The New York City Department of Transportation announced Thursday that “West End Avenue has been removed from the Open Streets program.”
West End Ave has been removed from the Open Streets program. If your community group wants to partner with us on a new Open Street on the Upper West Side, email us here: https://t.co/YlxhwR590a
— NYC DOT (@NYC_DOT) November 12, 2020
The DOT’s announcement came as a surprise to many, as there was no real explanation for the agency’s decision.
The previously sectioned off stretch ranged from West 87th to West 96th Streets. The area was first limited to pedestrians-only back in May. The move caused mixed emotions among Upper West Siders. Some grew concerned about issues like parking, accessibility and safety, while others rejoiced in having a new, fume and traffic-free play space during the peak of the pandemic.
In response to the DOT’s announcement, Assembly Member Linda Rosenthal wrote a letter addressed to Mayor de Blasio, DOT Commissioner Polly Trottenberg, and NYPD Commissioner Dermot Shea.
“I am writing regarding the New York City Department of Transportation’s (DOT) abrupt decision to remove West End Avenue from the West 86th to 97th Streets from the Open Streets program. While there have been a series of neighborhood concerns regarding this area, it is critical that DOT work with residents to improve the safety conditions along the avenue instead of taking the path of least resistance and shuttering the program.“It was brought to my attention by both Manhattan Community Board 7 and Upper West Side residents that many drivers are actively disregarding the City’s Open Streets regulations on West End Avenue. According to DOT, only emergency vehicles, local deliveries, pick-ups/drop-offs and necessary city service vehicles may drive on a designated Open Street. However, residents have witnessed far too many drivers break or move the blue wooden police barriers, which are meant to cordon off the street, to the side of the road in order to continue driving down the block. Whether drivers are confused by the barriers or purposefully removing them for their own conveniences makes little difference; each interaction jeopardizes the physical well-being of every pedestrain.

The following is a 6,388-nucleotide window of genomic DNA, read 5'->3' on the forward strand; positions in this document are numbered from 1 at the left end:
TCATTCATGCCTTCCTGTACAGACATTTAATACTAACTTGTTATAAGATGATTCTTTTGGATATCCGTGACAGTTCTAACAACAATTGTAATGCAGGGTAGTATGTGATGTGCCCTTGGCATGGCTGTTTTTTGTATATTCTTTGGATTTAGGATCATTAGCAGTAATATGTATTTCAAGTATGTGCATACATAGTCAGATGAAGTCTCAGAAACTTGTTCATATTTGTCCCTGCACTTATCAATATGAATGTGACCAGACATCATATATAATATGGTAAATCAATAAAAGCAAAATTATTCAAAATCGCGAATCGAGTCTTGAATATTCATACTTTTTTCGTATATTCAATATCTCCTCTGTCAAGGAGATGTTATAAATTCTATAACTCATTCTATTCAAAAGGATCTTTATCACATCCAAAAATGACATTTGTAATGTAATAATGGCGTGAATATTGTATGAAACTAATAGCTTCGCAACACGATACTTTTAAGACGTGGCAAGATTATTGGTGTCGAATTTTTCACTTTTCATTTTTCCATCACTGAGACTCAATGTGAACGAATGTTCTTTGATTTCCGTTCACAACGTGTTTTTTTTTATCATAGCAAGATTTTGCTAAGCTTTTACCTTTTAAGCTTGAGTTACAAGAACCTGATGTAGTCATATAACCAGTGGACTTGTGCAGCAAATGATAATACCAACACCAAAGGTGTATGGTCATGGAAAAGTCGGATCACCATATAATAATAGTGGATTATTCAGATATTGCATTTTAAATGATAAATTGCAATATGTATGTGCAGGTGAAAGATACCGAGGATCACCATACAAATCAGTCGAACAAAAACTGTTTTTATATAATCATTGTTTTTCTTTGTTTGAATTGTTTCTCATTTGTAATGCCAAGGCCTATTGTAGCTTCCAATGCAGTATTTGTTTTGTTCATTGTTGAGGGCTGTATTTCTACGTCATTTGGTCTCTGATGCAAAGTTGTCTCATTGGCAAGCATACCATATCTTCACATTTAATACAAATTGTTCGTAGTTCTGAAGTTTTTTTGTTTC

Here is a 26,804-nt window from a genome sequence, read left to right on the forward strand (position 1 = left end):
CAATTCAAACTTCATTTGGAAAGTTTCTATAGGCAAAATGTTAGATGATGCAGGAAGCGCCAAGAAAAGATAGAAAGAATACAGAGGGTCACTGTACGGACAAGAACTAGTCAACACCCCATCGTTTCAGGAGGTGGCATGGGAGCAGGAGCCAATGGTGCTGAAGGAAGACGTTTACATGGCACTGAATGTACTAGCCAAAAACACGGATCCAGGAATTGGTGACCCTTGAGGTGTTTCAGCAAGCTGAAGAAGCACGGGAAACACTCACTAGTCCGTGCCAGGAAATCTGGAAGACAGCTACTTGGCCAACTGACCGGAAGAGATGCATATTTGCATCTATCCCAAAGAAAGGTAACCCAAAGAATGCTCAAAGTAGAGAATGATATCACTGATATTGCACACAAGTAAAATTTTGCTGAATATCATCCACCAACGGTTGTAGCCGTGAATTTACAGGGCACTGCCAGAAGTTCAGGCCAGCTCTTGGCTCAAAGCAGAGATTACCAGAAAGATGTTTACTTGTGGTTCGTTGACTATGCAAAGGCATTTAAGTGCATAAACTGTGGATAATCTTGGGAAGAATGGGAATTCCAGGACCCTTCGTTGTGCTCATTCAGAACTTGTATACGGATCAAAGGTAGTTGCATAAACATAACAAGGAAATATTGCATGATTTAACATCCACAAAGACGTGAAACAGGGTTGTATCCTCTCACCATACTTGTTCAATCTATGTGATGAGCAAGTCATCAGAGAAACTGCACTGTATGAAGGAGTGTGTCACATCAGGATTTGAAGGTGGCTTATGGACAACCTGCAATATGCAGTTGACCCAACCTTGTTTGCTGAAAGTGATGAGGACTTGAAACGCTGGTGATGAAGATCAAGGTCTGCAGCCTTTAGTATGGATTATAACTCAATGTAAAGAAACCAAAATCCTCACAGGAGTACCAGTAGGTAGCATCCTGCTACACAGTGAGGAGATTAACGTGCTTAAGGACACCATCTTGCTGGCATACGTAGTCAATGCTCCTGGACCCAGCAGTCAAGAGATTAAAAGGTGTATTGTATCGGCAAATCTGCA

“This 11-block stretch of West End Avenue is supposed to be maintained by the New York Police Department (NYPD) as the area does not have a Business Improvement District, Block Association or other community partner that can oversee the street. Since the NYPD is not always present along this part of West End Avenue, residents have noticed an uptick in vehicular infractions.
“In response to the burgeoning safety concerns, the newly formed West End Avenue Open Streets Community Coalition has proposed an alternative plan: beginning this winter, the street would be closed to traffic on the weekends only; the street would be reopened on a daily basis in spring 2021. This plan provides time for the community and DOT to identify a more appropriate community partner that can maintain the street on a permanent basis.“Additionally, it is imperative that the DOT post more visible signage near a City-designated Open Street to alleviate confusion and to educate drivers about the closures. Barriers that have been knocked down or removed must be immediately replaced by NYPD, and until a community partner is identified, NYPD Traffic Enforcement Agents must inspect the area as part of their daily rounds.
“The Open Streets program was designed to create safe and physically distanced space for New Yorkers of all ages to walk, bike and enjoy the outdoors during the COVD-19 pandemic. As cases increase across the City, and the possibility of another lockdown looms, the need for these spaces will only continue to grow. I request that the City reinstate West End Avenue as an Open Street, and provide residents with the time to seek out another community partner. As the program expands throughout the City, it is critical that the Mayor’s Office, DOT and NYPD partner with area-elected officials to determine the needs of the neighborhood and to propose solutions that prioritize the safety and health of all New Yorkers.”